In Texas, the law provides that the custodial parent is generally owed child support from the non-custodial parent for the support of their child or children. While the legislature has statutory guidelines in place for the courts to use when determining child support amounts, there are factors that can affect the final owed amounts.
Generally, a non-custodial parent will be required to pay the custodial parent 20 percent of his or her monthly net income for the support of one child. If the couple shares two children, the payer will owe 25 percent. For three children, the owed amount will be 30 percent. For each additional child, the support amount will increase by 5 percent.
When calculating child support, the courts will take into consideration the income of both parties as well as the number of children the paying spouse is already supporting pursuant to court orders. Texas does not allow a person who pays child support to be required to pay more than 50 percent of his or her net income in child support payments. Thus, if the person is already supporting other children, the amounts paid for each one will be reduced proportionally to their income.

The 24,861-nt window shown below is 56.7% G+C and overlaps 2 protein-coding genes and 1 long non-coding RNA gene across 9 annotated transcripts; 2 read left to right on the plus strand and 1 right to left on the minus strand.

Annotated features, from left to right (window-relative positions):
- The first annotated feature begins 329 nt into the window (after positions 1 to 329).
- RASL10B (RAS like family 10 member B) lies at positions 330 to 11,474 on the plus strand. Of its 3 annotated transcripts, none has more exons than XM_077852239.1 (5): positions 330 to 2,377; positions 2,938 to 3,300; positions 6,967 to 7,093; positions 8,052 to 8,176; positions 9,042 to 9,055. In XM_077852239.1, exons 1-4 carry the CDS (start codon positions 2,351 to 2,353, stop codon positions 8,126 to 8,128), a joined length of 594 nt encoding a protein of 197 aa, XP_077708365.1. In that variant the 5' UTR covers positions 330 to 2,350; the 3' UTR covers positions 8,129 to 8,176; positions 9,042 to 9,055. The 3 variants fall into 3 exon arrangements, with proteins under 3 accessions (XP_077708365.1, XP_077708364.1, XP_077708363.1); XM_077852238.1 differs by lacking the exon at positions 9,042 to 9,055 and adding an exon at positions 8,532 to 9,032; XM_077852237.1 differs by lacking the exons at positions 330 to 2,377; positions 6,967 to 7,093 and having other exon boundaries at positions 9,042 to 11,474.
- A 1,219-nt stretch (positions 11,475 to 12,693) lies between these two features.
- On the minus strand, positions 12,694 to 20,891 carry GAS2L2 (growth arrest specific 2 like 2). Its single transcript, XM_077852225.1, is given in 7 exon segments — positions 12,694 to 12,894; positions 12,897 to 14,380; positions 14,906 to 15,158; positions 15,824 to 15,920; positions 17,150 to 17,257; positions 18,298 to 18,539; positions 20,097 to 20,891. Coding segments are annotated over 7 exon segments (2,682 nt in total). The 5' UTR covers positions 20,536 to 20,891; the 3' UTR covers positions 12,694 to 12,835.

Child support calculations can be difficult, especially in situations in which the non-custodial parent is under court order to pay support for other children as well. Custodial parents who wish to pursue child support cases against the non-custodial parent of their child or children may benefit from speaking with a family law attorney who can help them determine the amount of child support they should receive. An attorney may help identify the non-custodial parent’s income sources so a correct figure can be determined in the event that the non-custodial parent has more than one source.
Source: State Bar of Texas, “Pro Se Divorce Handbook “, October 18, 2014